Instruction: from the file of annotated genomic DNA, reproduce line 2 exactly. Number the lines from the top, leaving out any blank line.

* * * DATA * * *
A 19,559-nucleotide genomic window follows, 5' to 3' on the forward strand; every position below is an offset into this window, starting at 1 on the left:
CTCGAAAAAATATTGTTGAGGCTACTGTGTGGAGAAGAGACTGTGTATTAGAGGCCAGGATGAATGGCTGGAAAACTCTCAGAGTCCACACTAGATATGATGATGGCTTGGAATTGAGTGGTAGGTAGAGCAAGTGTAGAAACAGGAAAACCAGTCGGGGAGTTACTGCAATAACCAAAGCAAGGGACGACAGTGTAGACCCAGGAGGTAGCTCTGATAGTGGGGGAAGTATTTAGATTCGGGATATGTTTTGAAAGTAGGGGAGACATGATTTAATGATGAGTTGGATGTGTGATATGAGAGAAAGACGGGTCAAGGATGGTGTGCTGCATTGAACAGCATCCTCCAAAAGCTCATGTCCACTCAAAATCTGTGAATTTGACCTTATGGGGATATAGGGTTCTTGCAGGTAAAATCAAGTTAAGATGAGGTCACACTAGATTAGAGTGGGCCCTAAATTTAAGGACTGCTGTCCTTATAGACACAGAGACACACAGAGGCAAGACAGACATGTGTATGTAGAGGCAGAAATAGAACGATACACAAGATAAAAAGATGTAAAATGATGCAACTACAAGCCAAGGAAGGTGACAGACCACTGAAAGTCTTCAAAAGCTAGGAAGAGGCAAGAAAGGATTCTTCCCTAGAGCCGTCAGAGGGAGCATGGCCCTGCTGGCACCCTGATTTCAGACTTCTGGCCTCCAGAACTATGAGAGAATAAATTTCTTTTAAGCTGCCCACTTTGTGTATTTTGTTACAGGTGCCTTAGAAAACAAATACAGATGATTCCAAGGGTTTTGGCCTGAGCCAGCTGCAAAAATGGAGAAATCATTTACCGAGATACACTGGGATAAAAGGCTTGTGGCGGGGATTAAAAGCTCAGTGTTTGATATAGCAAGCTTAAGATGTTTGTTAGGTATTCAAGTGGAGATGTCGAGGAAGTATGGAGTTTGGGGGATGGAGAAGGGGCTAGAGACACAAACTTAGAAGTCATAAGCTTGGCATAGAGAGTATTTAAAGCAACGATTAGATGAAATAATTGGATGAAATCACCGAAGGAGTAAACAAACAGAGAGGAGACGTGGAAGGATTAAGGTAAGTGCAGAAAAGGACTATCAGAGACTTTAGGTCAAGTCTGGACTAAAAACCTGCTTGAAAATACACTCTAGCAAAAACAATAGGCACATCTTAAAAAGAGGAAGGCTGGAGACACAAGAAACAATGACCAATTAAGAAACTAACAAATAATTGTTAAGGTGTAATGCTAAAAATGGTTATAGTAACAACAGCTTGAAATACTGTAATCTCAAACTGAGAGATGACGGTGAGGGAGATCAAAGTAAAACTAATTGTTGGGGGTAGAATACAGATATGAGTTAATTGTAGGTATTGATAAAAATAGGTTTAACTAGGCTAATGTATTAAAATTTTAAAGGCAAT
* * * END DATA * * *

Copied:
CTCGAAAAAATATTGTTGAGGCTACTGTGTGGAGAAGAGACTGTGTATTAGAGGCCAGGATGAATGGCTGGAAAACTCTCAGAGTCCACACTAGATATGATGATGGCTTGGAATTGAGTGGTAGGTAGAGCAAGTGTAGAAACAGGAAAACCAGTCGGGGAGTTACTGCAATAACCAAAGCAAGGGACGACAGTGTAGACCCAGGAGGTAGCTCTGATAGTGGGGGAAGTATTTAGATTCGGGATATGTTTTGAAAGTAGGGGAGACATGATTTAATGATGAGTTGGATGTGTGATATGAGAGAAAGACGGGTCAAGGATGGTGTGCTGCATTGAACAGCATCCTCCAAAAGCTCATGTCCACTCAAAATCTGTGAATTTGACCTTATGGGGATATAGGGTTCTTGCAGGTAAAATCAAGTTAAGATGAGGTCACACTAGATTAGAGTGGGCCCTAAATTTAAGGACTGCTGTCCTTATAGACACAGAGACACACAGAGGCAAGACAGACATGTGTATGTAGAGGCAGAAATAGAACGATACACAAGATAAAAAGATGTAAAATGATGCAACTACAAGCCAAGGAAGGTGACAGACCACTGAAAGTCTTCAAAAGCTAGGAAGAGGCAAGAAAGGATTCTTCCCTAGAGCCGTCAGAGGGAGCATGGCCCTGCTGGCACCCTGATTTCAGACTTCTGGCCTCCAGAACTATGAGAGAATAAATTTCTTTTAAGCTGCCCACTTTGTGTATTTTGTTACAGGTGCCTTAGAAAACAAATACAGATGATTCCAAGGGTTTTGGCCTGAGCCAGCTGCAAAAATGGAGAAATCATTTACCGAGATACACTGGGATAAAAGGCTTGTGGCGGGGATTAAAAGCTCAGTGTTTGATATAGCAAGCTTAAGATGTTTGTTAGGTATTCAAGTGGAGATGTCGAGGAAGTATGGAGTTTGGGGGATGGAGAAGGGGCTAGAGACACAAACTTAGAAGTCATAAGCTTGGCATAGAGAGTATTTAAAGCAACGATTAGATGAAATAATTGGATGAAATCACCGAAGGAGTAAACAAACAGAGAGGAGACGTGGAAGGATTAAGGTAAGTGCAGAAAAGGACTATCAGAGACTTTAGGTCAAGTCTGGACTAAAAACCTGCTTGAAAATACACTCTAGCAAAAACAATAGGCACATCTTAAAAAGAGGAAGGCTGGAGACACAAGAAACAATGACCAATTAAGAAACTAACAAATAATTGTTAAGGTGTAATGCTAAAAATGGTTATAGTAACAACAGCTTGAAATACTGTAATCTCAAACTGAGAGATGACGGTGAGGGAGATCAAAGTAAAACTAATTGTTGGGGGTAGAATACAGATATGAGTTAATTGTAGGTATTGATAAAAATAGGTTTAACTAGGCTAATGTATTAAAATTTTAAAGGCAAT